The Guardian's Frankie Boyle is on fire in his new column on the post-Brexit machinations in the UK Conservative Party, where the hardline, ultra-authoritarian elements of the party are splitting their time between knifing each other in the back and planning to eliminate the few remaining environmental, safety and finance regulations that have not been shredded since the first David Cameron government in 2010.
Boyle rounds up the current crop of potential leaders and their ghastly history, and as bisto sums up the infighting in the Labour party in a few devastating sentences ("They say they need a leader who knows how to oppose, albeit primarily their own party membership. The idea is that Corbyn is unelectable, and it's just one of life's sad ironies that none of the people who believe this will be able to beat him in an election").
Stephen Crabb has come under fire for links to a group that claims it can cure homosexuality, and, having had a quick look at him, he's definitely cured me: his beaming face is like a grim party game where blindfolded children have to try to place the eyes on to an identikit photograph of a murderer.
The frontrunner, Theresa May, communicates something horrifying, not through her appearance, but rather her unique expression of unwavering, furious disgust. It is the expression some nameless, pitiless archon will wear 50 years from now as it signs a contract to rent out our city centres to pharmaceutical companies so they can crop-spray viruses and harvest antibodies from any survivors. It is the expression Lucifer wore when the other angels attempted an intervention. Surely May, of all people, could make a positive case for migration just by saying: "If you can't see the potential of a free-moving workforce, simply imagine how great it would be if I fucked off somewhere else." Bizarrely, it looks like she'll be involved in a runoff against Andrea Leadsom, who was created by Nazi scientists as a response to Dame Vera Lynn.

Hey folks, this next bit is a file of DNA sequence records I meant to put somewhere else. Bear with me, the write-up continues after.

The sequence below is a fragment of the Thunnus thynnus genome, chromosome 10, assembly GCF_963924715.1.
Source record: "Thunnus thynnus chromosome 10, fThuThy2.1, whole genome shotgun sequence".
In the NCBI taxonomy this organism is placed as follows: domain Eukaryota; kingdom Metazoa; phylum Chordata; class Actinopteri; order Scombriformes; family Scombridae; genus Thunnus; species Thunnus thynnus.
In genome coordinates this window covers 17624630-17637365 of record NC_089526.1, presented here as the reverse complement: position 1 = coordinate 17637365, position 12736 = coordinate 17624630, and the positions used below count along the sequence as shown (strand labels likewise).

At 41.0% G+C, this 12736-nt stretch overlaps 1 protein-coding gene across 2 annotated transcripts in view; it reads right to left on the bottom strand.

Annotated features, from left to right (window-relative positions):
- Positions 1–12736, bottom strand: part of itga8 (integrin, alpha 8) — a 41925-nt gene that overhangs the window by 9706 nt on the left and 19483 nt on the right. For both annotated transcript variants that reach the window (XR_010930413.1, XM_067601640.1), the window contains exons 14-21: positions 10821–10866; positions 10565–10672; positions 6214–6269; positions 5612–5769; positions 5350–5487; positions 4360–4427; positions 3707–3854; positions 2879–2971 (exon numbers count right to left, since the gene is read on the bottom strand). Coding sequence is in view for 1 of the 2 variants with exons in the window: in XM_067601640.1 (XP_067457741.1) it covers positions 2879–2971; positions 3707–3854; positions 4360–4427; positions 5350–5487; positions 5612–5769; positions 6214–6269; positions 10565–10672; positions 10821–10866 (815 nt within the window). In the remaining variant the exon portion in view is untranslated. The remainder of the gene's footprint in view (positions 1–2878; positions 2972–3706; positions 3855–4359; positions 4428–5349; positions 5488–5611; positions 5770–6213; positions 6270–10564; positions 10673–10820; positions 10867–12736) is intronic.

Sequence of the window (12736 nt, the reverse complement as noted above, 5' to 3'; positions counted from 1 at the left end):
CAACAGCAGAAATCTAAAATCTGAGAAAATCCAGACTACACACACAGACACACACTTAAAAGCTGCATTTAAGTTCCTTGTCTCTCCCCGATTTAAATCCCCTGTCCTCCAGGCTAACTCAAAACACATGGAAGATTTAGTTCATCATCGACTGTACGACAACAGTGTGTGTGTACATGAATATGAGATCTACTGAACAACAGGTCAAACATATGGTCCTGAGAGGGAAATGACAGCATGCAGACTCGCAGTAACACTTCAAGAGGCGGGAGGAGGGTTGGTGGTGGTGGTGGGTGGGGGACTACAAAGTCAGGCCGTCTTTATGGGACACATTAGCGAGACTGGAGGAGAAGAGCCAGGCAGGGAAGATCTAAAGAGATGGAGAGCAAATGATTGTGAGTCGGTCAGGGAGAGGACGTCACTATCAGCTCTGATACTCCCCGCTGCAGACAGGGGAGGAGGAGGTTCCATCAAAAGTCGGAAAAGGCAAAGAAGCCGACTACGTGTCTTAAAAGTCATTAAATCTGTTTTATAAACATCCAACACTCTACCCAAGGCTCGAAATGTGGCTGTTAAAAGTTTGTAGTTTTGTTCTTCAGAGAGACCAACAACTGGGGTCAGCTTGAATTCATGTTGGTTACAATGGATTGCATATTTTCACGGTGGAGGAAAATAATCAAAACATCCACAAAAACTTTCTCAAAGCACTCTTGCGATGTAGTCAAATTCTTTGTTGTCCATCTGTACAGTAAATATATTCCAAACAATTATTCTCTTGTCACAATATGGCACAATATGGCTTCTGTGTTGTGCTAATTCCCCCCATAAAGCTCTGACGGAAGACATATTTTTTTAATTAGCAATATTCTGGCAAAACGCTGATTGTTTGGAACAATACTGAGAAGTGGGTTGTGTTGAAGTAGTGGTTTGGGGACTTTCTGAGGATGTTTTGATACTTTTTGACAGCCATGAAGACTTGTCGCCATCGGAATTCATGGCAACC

Michael Gove needs to get 50 signatures, but at the moment he doesn't look like he could persuade his mother to sign him off a cross-country run after a leukaemia diagnosis. And then there's Liam Fox. I seem to remember some sort of opprobrium being attached to him. Whatever it was, no doubt there can't have been much to it (even though he was forced to resign or something) or it wouldn't be getting comprehensively buried every news cycle by Jeremy Corbyn not indicating when leaving a roundabout or something.
The Tory leadership election is a sort of X Factor for choosing the antichrist
[Frankie Boyle/The Guardian]
(Image: Rt Hon Theresa May MP, Home Secretary, at 'The Pioneers: Police and Crime Commissioners, one year on', Policy Exchange, CC-BY)